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CanadaFord government injects $1B to fix Ontario's affordable housing crisis

12:26  18 april  2019
12:26  18 april  2019 Source:   cbc.ca

Ottawa's $1.3B investment is 'critically urgent' to fix Toronto's affordable housing, TCH head says

Ottawa's $1.3B investment is 'critically urgent' to fix Toronto's affordable housing, TCH head says Financial relief from the federal Liberal government is "critically urgent" in helping to fix Toronto's decade-long problem of crumbling affordable housing stock and will allow Toronto Community Housing (TCH) provide tenants with the "best possible space," chief executive touts.

Premier Doug Ford 's government has earmarked more than $ 1 billion to repair Ontario ' s languishing affordable housing and to end homelessness across the province. The funding boost is part of Ontario ' s Community Housing Renewal Strategy, and promises to remove the red tape of a system

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Ford government injects $1B to fix Ontario's affordable housing crisis© Nathan Denette/Canadian Press Prime Minister Justin Trudeau, left, and Mayor John Tory announced a $1.3-billion funding infusion to help fix Toronto's decade-long problem of crumbling community housing stock earlier this month.

Premier Doug Ford's government has earmarked more than $1 billion aimed at helping to repair Ontario's languishing affordable housing stock and end homelessness across the province.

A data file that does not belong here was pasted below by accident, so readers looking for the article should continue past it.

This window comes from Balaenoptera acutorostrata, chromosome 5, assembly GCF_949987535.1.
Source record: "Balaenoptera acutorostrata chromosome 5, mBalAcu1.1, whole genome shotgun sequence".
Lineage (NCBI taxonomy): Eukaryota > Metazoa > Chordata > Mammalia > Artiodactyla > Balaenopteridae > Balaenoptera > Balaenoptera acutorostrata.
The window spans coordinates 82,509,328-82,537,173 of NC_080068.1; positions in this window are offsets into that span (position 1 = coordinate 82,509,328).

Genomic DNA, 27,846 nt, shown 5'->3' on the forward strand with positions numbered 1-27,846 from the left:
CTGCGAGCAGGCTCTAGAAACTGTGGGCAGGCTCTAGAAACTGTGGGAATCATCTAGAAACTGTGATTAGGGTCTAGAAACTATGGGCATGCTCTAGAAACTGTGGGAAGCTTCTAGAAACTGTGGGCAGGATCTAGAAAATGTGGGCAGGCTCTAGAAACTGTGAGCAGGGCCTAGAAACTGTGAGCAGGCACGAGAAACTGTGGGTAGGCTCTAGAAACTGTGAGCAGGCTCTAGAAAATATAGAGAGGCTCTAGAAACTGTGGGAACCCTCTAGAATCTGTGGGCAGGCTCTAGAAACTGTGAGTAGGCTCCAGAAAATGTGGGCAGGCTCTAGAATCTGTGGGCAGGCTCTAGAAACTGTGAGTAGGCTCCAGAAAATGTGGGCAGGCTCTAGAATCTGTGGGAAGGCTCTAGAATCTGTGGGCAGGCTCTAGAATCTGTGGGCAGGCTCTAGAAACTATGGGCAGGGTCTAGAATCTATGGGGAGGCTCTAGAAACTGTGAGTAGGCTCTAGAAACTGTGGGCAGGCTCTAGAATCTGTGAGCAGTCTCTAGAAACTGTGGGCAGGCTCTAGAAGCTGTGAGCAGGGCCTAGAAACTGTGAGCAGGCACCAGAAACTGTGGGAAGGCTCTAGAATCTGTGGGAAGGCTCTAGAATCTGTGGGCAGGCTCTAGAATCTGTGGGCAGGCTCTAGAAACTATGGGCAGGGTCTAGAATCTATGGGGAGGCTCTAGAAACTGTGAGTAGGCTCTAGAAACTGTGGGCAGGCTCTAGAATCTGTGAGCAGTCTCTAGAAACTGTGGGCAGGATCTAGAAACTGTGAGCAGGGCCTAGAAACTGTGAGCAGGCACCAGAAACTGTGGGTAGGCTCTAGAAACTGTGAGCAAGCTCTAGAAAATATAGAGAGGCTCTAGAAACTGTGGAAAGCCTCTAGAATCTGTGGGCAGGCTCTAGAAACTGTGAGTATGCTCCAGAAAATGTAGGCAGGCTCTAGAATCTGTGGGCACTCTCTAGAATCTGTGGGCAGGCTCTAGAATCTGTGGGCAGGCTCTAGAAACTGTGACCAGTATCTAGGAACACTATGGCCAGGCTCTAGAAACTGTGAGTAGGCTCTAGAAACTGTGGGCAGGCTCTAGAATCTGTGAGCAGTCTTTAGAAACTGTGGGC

The funding boost is part of Ontario's Community Housing Renewal Strategy and pledges to remove the red tape of a system the province deems "fragmented and inefficient," in order to streamline repairs. The money will start being doled out this year.

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Ontario Municipal Affairs Minister Steve Clark says the provincial government will allow community housing providers to reject tenants who have previously been evicted for criminal activity. Ford government promises $ 1 B to fix Ontario ' s affordable housing crisis .

"Our government believes Ontario families shouldn't have to live in buildings with crumbling walls, leaking roofs and broken elevators," Minister of Municipal Affairs Steve Clark said in a news release Wednesday.

"We will work with municipalities and non-profits to address issues like safety, overcrowding and long wait lists."

Clark was joined by Health Minister and Newmarket-Aurora MPP Christine Elliott as he revealed the Progressive Conservative's new plan in Newmarket, Ont., this morning.

One of the Ford government's main goals includes cutting back on the waitlists for social housing. Under the new framework, prospective tenants will be required to "prioritize their first choice and accept the first unit they are offered," according to a news release.

Ontario budget doesn't have much on offer for Toronto's housing crisis

Ontario budget doesn't have much on offer for Toronto's housing crisis Premier Doug Ford’s first provincial budget offers Toronto a few things. But it doesn’t offer any confirmation of new provincial support for housing for a city suffering from a deep affordable housing crisis. Following an announcement last week by Prime Minister Justin Trudeau that pledged $1.3 billion in federal funding and loans over 10 years to repair Toronto Community Housing (TCH) units, the Ontario Progressive Conservative government didn't use their budget announcement Thursday as an opportunity to jump in with housing funds of their own.

Premier Doug Ford 's government changed the rules across the province to ensure prospective social housing tenants accept the first choice they're offered, saying there was a need to keep wait lists moving. Ford government promises $ 1 B to fix Ontario ' s affordable housing crisis .